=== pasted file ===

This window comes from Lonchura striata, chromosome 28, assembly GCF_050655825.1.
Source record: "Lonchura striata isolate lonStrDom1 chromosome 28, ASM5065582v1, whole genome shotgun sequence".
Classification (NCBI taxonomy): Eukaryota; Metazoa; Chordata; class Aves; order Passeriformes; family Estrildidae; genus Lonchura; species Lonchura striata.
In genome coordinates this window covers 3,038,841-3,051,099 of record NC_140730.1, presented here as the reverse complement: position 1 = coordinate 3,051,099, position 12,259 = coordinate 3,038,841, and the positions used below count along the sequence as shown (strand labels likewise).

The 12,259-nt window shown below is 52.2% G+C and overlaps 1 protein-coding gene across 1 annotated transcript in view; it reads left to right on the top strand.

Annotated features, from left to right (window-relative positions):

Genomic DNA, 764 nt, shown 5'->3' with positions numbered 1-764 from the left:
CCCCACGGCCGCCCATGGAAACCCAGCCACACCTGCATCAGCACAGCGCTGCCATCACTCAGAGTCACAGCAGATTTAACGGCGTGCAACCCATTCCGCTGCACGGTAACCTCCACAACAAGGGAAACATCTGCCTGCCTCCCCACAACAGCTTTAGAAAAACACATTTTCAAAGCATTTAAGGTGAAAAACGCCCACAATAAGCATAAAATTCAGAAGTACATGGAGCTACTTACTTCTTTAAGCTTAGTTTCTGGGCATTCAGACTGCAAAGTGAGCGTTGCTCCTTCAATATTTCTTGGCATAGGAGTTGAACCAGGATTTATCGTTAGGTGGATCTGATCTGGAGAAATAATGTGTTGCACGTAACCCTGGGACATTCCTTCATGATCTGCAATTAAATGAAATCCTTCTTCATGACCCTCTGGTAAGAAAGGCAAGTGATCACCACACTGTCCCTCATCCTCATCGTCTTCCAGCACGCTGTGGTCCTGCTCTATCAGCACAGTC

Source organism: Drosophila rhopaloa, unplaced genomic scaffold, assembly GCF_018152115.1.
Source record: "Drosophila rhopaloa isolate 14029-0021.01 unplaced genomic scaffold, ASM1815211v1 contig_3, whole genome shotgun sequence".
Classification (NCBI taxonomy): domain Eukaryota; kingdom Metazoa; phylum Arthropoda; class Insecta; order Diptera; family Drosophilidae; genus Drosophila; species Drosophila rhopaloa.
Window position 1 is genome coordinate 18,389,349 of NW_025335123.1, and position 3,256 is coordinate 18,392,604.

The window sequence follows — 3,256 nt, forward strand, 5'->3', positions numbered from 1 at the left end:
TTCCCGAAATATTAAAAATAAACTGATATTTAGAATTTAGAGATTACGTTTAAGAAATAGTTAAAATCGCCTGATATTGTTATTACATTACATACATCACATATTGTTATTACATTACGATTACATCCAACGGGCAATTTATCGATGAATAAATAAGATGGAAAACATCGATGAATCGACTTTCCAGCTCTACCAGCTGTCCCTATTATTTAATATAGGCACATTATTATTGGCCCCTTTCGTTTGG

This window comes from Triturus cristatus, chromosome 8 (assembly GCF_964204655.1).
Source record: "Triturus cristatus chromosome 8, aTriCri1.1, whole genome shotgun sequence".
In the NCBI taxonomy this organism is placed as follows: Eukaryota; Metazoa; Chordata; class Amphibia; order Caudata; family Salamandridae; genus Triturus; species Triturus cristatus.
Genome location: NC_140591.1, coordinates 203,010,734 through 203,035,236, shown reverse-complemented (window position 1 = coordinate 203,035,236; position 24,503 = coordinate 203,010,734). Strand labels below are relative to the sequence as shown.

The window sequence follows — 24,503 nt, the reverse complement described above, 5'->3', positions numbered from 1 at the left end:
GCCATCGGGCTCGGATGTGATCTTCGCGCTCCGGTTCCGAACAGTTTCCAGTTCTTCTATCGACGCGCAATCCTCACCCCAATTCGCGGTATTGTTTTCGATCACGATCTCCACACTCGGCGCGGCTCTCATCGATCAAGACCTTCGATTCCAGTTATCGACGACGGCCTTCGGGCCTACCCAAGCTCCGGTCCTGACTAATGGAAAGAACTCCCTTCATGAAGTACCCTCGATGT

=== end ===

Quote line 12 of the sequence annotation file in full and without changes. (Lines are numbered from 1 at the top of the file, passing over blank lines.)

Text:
Window position 1 is genome coordinate 18,389,349 of NW_025335123.1, and position 3,256 is coordinate 18,392,604.